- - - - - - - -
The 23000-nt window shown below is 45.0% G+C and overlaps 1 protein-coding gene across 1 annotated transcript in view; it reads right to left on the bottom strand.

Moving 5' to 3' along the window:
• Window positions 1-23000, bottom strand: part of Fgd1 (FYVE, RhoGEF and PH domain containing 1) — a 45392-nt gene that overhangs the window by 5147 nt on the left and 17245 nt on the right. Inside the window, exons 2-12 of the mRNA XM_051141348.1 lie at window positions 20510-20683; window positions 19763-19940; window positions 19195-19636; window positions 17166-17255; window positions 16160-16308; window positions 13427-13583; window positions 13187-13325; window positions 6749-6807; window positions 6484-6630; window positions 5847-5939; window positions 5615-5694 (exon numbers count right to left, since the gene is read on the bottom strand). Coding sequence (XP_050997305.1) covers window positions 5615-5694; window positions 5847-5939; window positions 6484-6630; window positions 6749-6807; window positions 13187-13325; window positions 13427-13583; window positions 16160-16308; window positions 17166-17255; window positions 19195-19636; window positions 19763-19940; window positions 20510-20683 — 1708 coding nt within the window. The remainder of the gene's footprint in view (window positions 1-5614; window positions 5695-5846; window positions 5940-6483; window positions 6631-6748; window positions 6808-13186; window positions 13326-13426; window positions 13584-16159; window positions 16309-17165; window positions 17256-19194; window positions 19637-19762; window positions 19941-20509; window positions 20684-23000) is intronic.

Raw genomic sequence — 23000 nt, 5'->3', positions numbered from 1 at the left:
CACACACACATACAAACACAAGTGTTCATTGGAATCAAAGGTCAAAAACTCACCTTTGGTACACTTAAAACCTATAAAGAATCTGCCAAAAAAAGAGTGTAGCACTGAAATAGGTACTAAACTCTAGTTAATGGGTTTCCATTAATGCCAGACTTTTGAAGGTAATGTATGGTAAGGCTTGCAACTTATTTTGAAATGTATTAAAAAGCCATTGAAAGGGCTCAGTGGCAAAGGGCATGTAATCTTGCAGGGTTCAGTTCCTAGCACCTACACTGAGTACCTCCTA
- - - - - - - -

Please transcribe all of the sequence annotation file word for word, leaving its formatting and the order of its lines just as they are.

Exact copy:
The 23000-nt window shown below is 45.0% G+C and overlaps 1 protein-coding gene across 1 annotated transcript in view; it reads right to left on the bottom strand.

Moving 5' to 3' along the window:
• Window positions 1-23000, bottom strand: part of Fgd1 (FYVE, RhoGEF and PH domain containing 1) — a 45392-nt gene that overhangs the window by 5147 nt on the left and 17245 nt on the right. Inside the window, exons 2-12 of the mRNA XM_051141348.1 lie at window positions 20510-20683; window positions 19763-19940; window positions 19195-19636; window positions 17166-17255; window positions 16160-16308; window positions 13427-13583; window positions 13187-13325; window positions 6749-6807; window positions 6484-6630; window positions 5847-5939; window positions 5615-5694 (exon numbers count right to left, since the gene is read on the bottom strand). Coding sequence (XP_050997305.1) covers window positions 5615-5694; window positions 5847-5939; window positions 6484-6630; window positions 6749-6807; window positions 13187-13325; window positions 13427-13583; window positions 16160-16308; window positions 17166-17255; window positions 19195-19636; window positions 19763-19940; window positions 20510-20683 — 1708 coding nt within the window. The remainder of the gene's footprint in view (window positions 1-5614; window positions 5695-5846; window positions 5940-6483; window positions 6631-6748; window positions 6808-13186; window positions 13326-13426; window positions 13584-16159; window positions 16309-17165; window positions 17256-19194; window positions 19637-19762; window positions 19941-20509; window positions 20684-23000) is intronic.

Raw genomic sequence — 23000 nt, 5'->3', positions numbered from 1 at the left:
CACACACACATACAAACACAAGTGTTCATTGGAATCAAAGGTCAAAAACTCACCTTTGGTACACTTAAAACCTATAAAGAATCTGCCAAAAAAAGAGTGTAGCACTGAAATAGGTACTAAACTCTAGTTAATGGGTTTCCATTAATGCCAGACTTTTGAAGGTAATGTATGGTAAGGCTTGCAACTTATTTTGAAATGTATTAAAAAGCCATTGAAAGGGCTCAGTGGCAAAGGGCATGTAATCTTGCAGGGTTCAGTTCCTAGCACCTACACTGAGTACCTCCTA